Don’t Bite the Sun, Tanith Lee (1976)
Review by Ian Sales
The unnamed narrator of Don’t Bite the Sun is Jang, which means she – and, once or twice, he – is a pampered teenager in the city of Four BEE, living a life of hedonistic pleasure in a far future utopia. Unfortunately, this proves not enough and the narrator has several goes at finding something meaningful to do. She asks to be uplifted to adult, but is told she must be Jang for at least a century. She decides to become a “maker”, ie a parent, but fails to find a suitable partner. She travels to Four BAA and Four BOO, sister cities, but also fails to find a suitable partner in either place. She asks for a job, but the authorities turn her down. And she joins an archaeology expedition into the desert… Before finally coming to the conclusion that she can only do what is expected of her as a Jang.
Don’t Bite the Sun seems to be quite well regarded among sf readers – it was in print for three decades, and is now still available as half of an omnibus, Biting the Sun (with its sequel Drinking Sapphire Wine). And yet… it often reads like an attempt to rewrite A Clockwork Orange in the sort of science-fictional language used by Samuel R Delany, but has neither rigour of the former nor the poetry of the latter. Partly this is due to Lee’s decision to pepper her prose with Jang slang words, definitions of which are helpfully given in a glossary at the start of the book. Unfortunately, the slang words themselves are too ridiculous to take seriously. Groshing, “fabulous, marvellous”, is one thing – albeit not that far from horrorshow. But attlevey for “hello” is unnecessary and silly, farathoom for “bloody, fucking hell” is plain daft… and as for floop, “cunt”, that’s just complete rubbish. The use of such invented words – a practice often known by the phrase “calling a rabbit a smeerp” – adds nothing to the world-building or narrative. If anything, it makes the narrator seem even more air-headed than she actually is.
While the Jang slang reads like the product of a tin ear, the setting is sketched in so thinly it’s not clear what supports it or how it manages to exist. During the narrator’s trips through the desert to Four BAA and Four BOO, Lee displays a nice turn of phrase in describing the landscape, and the descriptions imply some form of catastrophe in the distant past… but the cities themselves seem to be post-scarcity, without any actual available resources. (Although the narrator shop-lifts for much of the novel, it’s clear things should be paid for – but we’re not told where the Jang get their money from.) Most of the work is done by androids – referred to as Q-Rs – although many adults appear to be employed in make-work jobs. The only “professional” who gets any real time in the narrative is a Q-R psychologist who interviews the narrator on several occasions.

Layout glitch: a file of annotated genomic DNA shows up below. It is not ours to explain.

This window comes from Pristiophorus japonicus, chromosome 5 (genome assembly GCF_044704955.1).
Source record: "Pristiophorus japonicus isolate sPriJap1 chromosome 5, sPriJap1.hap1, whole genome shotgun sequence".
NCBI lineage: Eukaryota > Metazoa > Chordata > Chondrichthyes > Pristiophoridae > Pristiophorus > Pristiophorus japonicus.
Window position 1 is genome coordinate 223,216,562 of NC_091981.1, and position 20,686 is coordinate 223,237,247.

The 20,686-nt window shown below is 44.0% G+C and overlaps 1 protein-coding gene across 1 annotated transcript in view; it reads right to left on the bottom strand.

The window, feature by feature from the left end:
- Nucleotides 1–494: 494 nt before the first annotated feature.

Despite the shortcomings of the world-building, the prose at least is readable and entertaining. Perhaps it focuses overmuch, if not almost entirely, on people’s appearances; but given the narcissistic nature of the Jang, that’s hardly surprising. There’s a narrative thread about friend Hatta, who always chooses ugly bodies, because he loves the narrator and wants her to love him for who he is and not what he looks like. There’s also a running joke regarding an animal the narrator steals from a shop, and which she calls her “pet”, and that has its amusing episodes…
But when all’s said and done Don’t Bite the Sun is as shallow as its narrator, of all the Jang in fact; and anything meaningful it tries to say about teen years of state-sponsored hedonism as a precursor to lives of adult responsibility gets lost in the silliness of the narrator and her various pursuits and relationships with her friends and lovers. The books lacks a foundation – in its world-building and in its plot. It’s entertaining enough fluff, although I suspect it felt a little dated even in 1976; and I suppose its colour and silliness give the novel some charm…